The hi-tech software that has entered the medical field is changing rapidly. There are incentives that have been set up to make entering into the new field of medical technology worthwhile.
Back in December, 2009, Chris Thorman of Software Advice wrote about the critical need to get your office moving into the electronic health record direction before the choice is out of your hands. He has several detailed lists and graphs that point out the positive reasons for a now and not later move.M
See for yourself how ReferralMD can improve your patient referral process with patient engagement tools that reduce no-shows.
Military Has Gone Hi-Tech with Medical Software
While it may not pertain to the average medical practice, the government has made rapid entry into the EHR and EMR fields for the troops overseas. The EMR programs are in force to make the care our troops receive the best possible under difficult circumstances. Major Mark Mellott wrote an article (August 22, 2012) detailing this. Their main emphasis is to show any open encounters. It started out showing over 600, but now it is down to 10 a week.
Then the Coast guard has adapted mobile interface to the EHR. Mary Mosquera (August 21, 2012) wrote how the mobile interface will make the needed medical information available in a variety of settings.
The Coast Guard operates 43 ambulatory clinics across the nation and remote sickbays on land and afloat.
Another article from Software Advice, written by Don Fornes (December 2007), 10 Best Practices for Selecting Electronic Medical Records Software, gives some very basic but solid points to look at when purchasing EMR software. While it was written in 2007, the points are still valid. While there are things you cannot change in any software, there are features to look for when choosing you EMR software.
Therefore, it’s critical to map out your ideal workflow and how you interact with office staff to complete a patient visit.
How Does your Choice of EHR’s Effect You?
You need to make it your own as it will ‘impact how you practice medicine.’ It is your office and should complement your office. Look at those points that you feel you really need. It is possible to have a system for specific specialties. A generic system does not fit all medical offices. How much do you want it to include? How about including your medical billing, scheduling and practice management? This can all be included in one software setup and does not have to be separate programs.
Look carefully at the vendor’s viability. Are they a company that is going to be around, able to give you the needed support in the future? You will need upgrades. Do not go for the cheapest price as that vendor just may be ready to sell out to a bigger company, leaving you to face the changes that may follow. Most vendor’s have a demo so you can “try out” their system. How does it feel to you? Is it user friendly or do you really have to play seek and find?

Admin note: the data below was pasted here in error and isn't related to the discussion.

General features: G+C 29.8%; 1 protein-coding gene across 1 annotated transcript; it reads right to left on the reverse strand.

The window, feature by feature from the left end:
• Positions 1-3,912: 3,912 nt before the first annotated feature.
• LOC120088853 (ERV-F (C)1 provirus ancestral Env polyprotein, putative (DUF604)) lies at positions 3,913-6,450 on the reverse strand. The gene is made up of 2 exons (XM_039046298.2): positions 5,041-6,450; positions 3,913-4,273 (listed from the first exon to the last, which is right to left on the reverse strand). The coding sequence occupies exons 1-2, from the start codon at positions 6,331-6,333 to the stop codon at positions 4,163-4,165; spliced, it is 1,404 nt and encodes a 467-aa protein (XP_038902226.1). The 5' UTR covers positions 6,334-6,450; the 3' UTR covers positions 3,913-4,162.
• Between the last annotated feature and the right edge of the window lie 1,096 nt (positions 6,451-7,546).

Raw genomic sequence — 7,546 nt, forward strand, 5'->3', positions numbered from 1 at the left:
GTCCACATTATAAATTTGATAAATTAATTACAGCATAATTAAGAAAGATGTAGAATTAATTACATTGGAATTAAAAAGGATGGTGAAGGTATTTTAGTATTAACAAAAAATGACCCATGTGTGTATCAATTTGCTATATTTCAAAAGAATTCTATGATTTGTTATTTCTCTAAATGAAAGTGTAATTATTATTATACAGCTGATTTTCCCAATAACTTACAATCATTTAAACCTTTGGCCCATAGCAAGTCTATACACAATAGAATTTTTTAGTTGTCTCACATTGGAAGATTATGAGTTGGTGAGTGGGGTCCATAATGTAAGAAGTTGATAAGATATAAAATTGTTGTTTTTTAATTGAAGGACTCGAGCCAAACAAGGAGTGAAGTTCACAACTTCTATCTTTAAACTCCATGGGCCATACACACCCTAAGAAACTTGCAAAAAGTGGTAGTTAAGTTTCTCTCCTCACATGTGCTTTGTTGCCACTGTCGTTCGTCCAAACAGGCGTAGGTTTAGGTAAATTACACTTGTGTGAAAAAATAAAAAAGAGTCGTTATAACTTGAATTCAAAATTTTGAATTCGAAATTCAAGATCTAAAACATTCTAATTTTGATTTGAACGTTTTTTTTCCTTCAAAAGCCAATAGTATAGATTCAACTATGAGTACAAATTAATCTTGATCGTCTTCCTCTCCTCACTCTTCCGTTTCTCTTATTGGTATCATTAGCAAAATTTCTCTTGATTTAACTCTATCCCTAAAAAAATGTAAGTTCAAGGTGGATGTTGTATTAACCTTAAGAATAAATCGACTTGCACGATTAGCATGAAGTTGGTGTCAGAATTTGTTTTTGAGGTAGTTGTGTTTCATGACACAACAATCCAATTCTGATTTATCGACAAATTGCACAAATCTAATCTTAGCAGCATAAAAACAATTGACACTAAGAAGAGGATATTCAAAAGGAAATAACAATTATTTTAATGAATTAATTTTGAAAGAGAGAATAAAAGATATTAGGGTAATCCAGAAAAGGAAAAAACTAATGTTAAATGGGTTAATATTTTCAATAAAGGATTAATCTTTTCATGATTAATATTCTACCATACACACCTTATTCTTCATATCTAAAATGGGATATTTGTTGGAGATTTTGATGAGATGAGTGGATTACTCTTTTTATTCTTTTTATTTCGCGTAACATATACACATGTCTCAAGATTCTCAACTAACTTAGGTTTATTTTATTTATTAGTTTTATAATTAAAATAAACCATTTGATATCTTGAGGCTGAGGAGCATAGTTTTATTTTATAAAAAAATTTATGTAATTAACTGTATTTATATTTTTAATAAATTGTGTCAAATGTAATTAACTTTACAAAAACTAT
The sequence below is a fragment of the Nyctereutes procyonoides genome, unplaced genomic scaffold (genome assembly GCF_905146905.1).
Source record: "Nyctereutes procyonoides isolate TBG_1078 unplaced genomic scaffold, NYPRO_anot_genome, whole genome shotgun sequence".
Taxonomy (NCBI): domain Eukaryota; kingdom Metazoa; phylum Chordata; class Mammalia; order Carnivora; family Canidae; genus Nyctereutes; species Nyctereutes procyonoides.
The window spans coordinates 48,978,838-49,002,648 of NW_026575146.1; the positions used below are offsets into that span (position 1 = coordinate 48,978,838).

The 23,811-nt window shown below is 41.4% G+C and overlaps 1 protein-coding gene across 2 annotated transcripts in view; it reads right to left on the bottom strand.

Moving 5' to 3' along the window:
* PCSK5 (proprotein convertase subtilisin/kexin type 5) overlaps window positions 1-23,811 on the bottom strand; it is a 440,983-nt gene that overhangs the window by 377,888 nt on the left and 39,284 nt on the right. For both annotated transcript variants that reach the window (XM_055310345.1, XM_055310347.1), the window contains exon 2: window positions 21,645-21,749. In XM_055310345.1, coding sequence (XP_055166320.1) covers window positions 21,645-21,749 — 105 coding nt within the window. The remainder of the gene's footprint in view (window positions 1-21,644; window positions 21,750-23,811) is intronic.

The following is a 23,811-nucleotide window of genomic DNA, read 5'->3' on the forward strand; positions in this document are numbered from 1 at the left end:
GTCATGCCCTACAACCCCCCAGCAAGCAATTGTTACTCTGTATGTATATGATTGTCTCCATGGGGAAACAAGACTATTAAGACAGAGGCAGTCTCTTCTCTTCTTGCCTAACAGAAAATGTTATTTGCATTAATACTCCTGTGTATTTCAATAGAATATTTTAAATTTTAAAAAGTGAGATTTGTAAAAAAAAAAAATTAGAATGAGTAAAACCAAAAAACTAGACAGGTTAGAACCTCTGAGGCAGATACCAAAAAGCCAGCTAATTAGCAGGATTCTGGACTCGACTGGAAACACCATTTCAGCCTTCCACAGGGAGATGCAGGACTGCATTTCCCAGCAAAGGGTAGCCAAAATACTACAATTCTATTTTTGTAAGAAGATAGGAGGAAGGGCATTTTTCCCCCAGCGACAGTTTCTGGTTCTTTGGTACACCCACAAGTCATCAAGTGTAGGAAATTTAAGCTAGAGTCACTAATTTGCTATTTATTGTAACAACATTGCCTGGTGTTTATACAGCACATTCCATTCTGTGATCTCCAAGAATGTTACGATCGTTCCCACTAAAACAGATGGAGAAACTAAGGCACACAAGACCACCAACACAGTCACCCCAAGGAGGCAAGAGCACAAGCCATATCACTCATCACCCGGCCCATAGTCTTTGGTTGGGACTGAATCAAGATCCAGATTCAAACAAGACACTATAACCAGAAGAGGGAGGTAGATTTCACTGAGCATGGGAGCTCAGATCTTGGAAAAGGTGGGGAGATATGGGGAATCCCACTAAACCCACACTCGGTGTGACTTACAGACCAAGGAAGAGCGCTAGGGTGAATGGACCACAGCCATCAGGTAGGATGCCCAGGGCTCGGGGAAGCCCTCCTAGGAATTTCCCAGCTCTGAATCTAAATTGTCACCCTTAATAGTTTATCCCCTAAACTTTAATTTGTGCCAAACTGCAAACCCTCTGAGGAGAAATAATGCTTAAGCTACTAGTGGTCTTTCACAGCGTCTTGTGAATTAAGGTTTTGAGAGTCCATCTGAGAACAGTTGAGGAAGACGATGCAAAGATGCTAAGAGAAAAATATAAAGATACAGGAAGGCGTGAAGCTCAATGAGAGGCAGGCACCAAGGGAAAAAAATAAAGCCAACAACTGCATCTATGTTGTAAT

We recently wrote an article about “Electronic Health Records Epidemic is Here – Who Will be Infected Next?” that offers you some more guidance.
3 Stages of Implementation
Hopefully by now you are aware of the three stages of implementation:
NCQA’s ACO or the Accountable Care Organizations, accreditation program has been broken into three accreditation levels.
- Level 1 will last for two years. This is for the beginning transformation of the medical office in its effort to meet the expectations set up.
- Level 2 will mark those organizations that seem to have the best chance of completing all three levels. They are able to show ‘a broad range of ACO capabilities.’ This level was to end in 2013 but was extended.
- Level 3 designates organizations who have completed Level 2 and show that they have made significant improvement and show a solid performance ability. The year 2016 is the goal for reaching this level.
Stage 2 has been delayed until 2014. It helps those who have held off, but some feel it is unfair to those who got going right away. Mary Mosquera, a Senior Editor for Government Health IT has been following this all closely.
The original 2013 timeframe does not give vendors enough time to design, develop, and test new functionality and providers to deploy it and report measures for one year, said Dr. Paul Tang, vice chair of the Health IT Policy Committee and chair of its meaningful use work group.
Yes, this is a new frontier of medical technology, but it will not remain new for long. It is important to be one of those who are ready to make that initial step into this new frontier.
Do you consider yourself ready to move into this new technology?
If you believe your are, then share with our readers below.
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